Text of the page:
stationwebversionExtension Workers presenting the Automatic Weather station. Credit: OxfamThe project is primarily aimed at addressing poor access to information on weather, agro-meteorology and climate change amongst smallholder farmers and agricultural extension service providers by enhancing their knowledge of weather, agro-meteorology and climate change adaptation. With this aim agro-meteorological information is being disseminated via SMS to extension workers, schools and smallholder farmers who in turn further cascade the information to other farmers that are not on the platform.

As a result of the project at least 900 farmer representatives, school representatives and extension service providers are regularly receiving three day agro-met information during the changeable winter season and ten day agro-met information during the summer season.

Here’s an example message from September 19, 2014:
Expect partly cloudy to cloudy conditions. It will be generally warm. Light drizzle is expected especially from 21 to 22 September. No ground frost is expected throughout the period. Day time temperatures should be between 24 to 27 degrees celsius overnight temperatures should be around 15 degrees celsius. Do not start uncontrolled fires.’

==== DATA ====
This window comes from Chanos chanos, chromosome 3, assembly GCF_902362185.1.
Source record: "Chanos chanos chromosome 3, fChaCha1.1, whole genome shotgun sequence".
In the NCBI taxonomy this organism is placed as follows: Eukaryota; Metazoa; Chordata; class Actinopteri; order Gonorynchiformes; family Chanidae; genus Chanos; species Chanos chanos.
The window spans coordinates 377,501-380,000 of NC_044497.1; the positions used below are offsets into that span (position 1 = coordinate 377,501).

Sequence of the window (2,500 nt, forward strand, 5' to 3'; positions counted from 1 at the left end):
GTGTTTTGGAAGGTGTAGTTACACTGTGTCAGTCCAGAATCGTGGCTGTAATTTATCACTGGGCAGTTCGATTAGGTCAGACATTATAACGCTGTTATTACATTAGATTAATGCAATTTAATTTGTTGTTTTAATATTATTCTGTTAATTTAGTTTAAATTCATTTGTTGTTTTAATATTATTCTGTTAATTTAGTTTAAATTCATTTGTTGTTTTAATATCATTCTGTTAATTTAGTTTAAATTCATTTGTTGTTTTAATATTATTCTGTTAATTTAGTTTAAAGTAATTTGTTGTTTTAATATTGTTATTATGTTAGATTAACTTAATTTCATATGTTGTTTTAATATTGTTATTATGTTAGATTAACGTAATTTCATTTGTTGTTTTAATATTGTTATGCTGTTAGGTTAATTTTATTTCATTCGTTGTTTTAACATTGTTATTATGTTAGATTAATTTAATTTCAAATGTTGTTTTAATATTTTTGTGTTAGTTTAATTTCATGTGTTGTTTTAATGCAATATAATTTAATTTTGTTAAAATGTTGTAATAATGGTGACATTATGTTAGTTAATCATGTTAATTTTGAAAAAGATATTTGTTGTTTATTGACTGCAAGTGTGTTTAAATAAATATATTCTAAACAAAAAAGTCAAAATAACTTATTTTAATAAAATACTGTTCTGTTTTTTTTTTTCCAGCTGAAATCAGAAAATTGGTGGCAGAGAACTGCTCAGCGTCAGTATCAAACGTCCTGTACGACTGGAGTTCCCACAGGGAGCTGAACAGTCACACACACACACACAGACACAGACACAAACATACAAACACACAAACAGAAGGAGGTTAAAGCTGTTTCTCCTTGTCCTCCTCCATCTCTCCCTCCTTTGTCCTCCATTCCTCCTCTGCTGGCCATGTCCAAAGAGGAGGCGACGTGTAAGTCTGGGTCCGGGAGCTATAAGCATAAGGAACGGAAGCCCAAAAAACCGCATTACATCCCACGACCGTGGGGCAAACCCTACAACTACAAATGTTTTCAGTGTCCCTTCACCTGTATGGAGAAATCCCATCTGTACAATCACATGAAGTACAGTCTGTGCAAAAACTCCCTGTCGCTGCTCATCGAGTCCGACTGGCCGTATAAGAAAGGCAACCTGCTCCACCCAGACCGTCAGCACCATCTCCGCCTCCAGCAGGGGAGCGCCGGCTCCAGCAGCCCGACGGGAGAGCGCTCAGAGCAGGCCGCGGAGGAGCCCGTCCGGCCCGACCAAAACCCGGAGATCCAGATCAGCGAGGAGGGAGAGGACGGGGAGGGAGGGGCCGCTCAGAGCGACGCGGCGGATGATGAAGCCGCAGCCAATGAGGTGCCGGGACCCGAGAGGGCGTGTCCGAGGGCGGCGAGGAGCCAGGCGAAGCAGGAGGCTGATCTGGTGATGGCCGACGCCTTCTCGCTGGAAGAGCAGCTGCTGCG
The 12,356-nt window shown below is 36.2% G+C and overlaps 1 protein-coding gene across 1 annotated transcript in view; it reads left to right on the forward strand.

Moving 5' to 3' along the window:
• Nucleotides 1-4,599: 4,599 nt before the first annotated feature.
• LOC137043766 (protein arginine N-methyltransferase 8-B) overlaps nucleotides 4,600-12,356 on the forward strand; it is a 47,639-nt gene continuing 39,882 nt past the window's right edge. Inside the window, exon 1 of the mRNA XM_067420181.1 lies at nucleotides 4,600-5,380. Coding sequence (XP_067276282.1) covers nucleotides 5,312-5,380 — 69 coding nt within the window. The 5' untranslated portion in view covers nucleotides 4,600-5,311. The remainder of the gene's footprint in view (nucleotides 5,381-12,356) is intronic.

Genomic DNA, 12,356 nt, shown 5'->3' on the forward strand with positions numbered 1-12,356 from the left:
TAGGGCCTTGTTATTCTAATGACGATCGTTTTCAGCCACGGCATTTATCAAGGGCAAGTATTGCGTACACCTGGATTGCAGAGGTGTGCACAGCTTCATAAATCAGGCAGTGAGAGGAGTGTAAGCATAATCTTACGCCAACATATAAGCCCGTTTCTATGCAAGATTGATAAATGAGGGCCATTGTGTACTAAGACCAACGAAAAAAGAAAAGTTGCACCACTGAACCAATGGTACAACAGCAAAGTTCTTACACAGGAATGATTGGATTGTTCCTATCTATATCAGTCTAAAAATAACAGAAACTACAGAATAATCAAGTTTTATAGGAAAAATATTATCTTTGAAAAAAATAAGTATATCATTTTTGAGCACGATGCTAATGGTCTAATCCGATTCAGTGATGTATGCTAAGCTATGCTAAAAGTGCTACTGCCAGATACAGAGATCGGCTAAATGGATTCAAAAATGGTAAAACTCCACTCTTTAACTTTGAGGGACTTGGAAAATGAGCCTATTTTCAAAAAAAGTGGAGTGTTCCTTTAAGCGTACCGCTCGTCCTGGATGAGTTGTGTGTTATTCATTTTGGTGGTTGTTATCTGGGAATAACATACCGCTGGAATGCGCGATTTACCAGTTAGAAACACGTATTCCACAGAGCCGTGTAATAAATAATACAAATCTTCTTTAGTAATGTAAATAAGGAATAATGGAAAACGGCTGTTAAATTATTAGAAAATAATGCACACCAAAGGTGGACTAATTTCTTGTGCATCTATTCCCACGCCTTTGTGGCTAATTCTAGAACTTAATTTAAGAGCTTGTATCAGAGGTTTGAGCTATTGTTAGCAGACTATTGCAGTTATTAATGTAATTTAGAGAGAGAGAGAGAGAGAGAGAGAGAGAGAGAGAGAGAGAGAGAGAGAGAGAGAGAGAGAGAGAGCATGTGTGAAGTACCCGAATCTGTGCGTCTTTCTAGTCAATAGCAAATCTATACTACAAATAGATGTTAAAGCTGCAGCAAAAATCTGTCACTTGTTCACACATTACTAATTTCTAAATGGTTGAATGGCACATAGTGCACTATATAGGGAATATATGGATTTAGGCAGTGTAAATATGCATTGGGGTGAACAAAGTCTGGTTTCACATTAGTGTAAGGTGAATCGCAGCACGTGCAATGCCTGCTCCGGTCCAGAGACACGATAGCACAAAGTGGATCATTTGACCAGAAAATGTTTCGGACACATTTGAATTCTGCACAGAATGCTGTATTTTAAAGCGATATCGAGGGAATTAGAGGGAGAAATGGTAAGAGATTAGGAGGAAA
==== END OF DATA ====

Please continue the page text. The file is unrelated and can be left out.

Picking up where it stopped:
Among many advantages of the scheme, it has enabled farmers to:

Efficiently use inputs and reduce the risk of inputs losses. Improve timing on activities such as adding manure in conservation agriculture basins, fertilizer application, and weeding of crops during the rainy season.
Realize improved harvests of horticultural produce during the winter season by protecting crops when there is a risk of frost.
Reduce livestock diseases and deaths by ensuring that livestock are sheltered and dipped.
Avoid uncontrolled fires

‘Nobody can take away the knowledge I have gained… This season, I have planted short season variety crops as advised in the agro-met information and I am expecting a good harvest’Maidei Shoko, 36 a female farmer from Takaendesa village in Zvishavane said ‘Nobody can take away the knowledge I have gained as a Community Weather and Climate Club Member. This season, I have planted short season variety crops as advised in the agro-met information and I am expecting a good harvest’. Mrs Musara,an Extension Worker from Gutu district, also said ‘The project has built my confidence in my work and I am able to guide the farmers in making farm management decisions’.

The project implementation is on track and Oxfam continues to work well with the Zimbabwe government through the technical partners AGRITEX and ZMSD. All the partners are optimistic about the project and what it sets to achieve as well as the different innovative approaches that the project is using in the dissemination of the agro-meteorological information to ensure that all smallholder farmers can access the information whenever they require it.

Our challenge for the future is to increase agricultural yields while decreasing the use of fertilisers, rain fed water, fossil fuels and other negative environmental inputs. Embracing human ingenuity and innovation in fighting and adapting to climate change seems the most likely path to success.